But in communities where fewer people are vaccinated overall, there’s less encouragement or pressure from peers.
“These people have had the opportunity to vaccinate for months. At this point not vaccinating is deeply ingrained in their beliefs,” Callaghan said. Changing people’s minds at this point, he said, is “about building trust and building relationships.”
Corrosive social media
In those places, social media is having a corrosive effect on the vaccination campaign. The large social networks have been slow to take action against unsubstantiated claims about COVID-19 and the vaccines, and when interventions do happen, they’re often half-measures.
Instagram, for instance, banned celebrity vaccine opponent Robert Kennedy Jr. in February — but he remains on Facebook, Instagram’s parent company, and his organization is on Instagram, Facebook and YouTube.
In Springfield, Missouri, the city health department’s Facebook account has found itself beating back ridiculous allegations, including that the vaccine itself spreads the virus.
“Honestly, I don’t know how to find all of the sources because we don’t see them,” said Katie Towns, assistant director of the Springfield-Greene County health department. “I don’t know how to even get to some of this stuff.”
Complicating the situation further, the misinformation spread by vaccine opponents has begun to overlap with that of anti-government conspiracy theorists and figures in the far right, including the QAnon movement.
Misinformation about the effect of coronavirus shots on kids has found particular resonance among QAnon adherents, who maintain that prominent Democrats are involved in convoluted conspiracies to traffic children.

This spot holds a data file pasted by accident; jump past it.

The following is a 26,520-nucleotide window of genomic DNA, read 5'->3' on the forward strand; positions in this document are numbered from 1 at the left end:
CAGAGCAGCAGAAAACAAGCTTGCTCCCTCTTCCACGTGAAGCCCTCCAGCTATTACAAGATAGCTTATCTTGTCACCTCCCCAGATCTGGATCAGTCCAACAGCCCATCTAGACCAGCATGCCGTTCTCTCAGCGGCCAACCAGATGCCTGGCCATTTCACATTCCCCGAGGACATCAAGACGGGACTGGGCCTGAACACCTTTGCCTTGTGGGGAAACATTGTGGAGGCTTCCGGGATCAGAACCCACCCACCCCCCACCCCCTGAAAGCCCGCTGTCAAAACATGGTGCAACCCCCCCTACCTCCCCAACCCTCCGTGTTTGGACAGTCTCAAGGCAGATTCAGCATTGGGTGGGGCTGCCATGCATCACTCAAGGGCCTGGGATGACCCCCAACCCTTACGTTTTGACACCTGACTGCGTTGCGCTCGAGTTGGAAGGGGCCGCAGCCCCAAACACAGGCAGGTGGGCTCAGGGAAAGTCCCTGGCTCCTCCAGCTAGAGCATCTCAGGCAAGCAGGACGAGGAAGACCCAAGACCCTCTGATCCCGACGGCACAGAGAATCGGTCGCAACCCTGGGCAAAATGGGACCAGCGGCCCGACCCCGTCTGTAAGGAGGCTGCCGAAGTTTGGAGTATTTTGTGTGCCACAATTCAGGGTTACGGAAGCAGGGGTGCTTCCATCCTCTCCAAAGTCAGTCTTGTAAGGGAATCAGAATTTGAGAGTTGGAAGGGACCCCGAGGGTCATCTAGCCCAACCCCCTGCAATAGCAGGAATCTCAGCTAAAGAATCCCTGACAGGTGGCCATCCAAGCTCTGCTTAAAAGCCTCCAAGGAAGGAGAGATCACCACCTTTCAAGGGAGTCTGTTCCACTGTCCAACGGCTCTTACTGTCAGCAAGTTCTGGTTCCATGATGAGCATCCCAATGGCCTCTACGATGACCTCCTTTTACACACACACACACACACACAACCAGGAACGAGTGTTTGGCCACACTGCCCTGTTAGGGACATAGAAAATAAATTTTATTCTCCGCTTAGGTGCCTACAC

Some of the disinformation spread by vaccine opponents is simply odd, like a claim the shots will magnetize patients that’s popular on TikTok in particular. In the Midwest and South, regions where hesitancy runs deep, questions circulate about whether the vaccines affect fertility (there is no evidence for it) or alter human DNA (they do not).
Politicians could help, especially if more high-profile Republicans would endorse vaccination, work with local leaders to promote shots and stop spreading misinformation themselves, said Matt Motta, a political science professor at Oklahoma State University at Stillwater.
But in many cases, the absence of politicians might be even more helpful. In Springfield, for example, Towns said one of the city’s most successful vaccine clinics was an event held at a fire station — Americans still trust firefighters.
In Alabama, one of the country’s least vaccinated states, the state health officer, Scott Harris, said that pharmacists, doctors and religious leaders are some of the best proponents for shots.
“These folks who are struggling with getting vaccinated or are opposed to it,” he said, “they just have such a low level of trust for everybody – and that includes politicians.”©2021 Bloomberg L.P. Visit bloomberg.com. Distributed by Tribune Content Agency, LLC.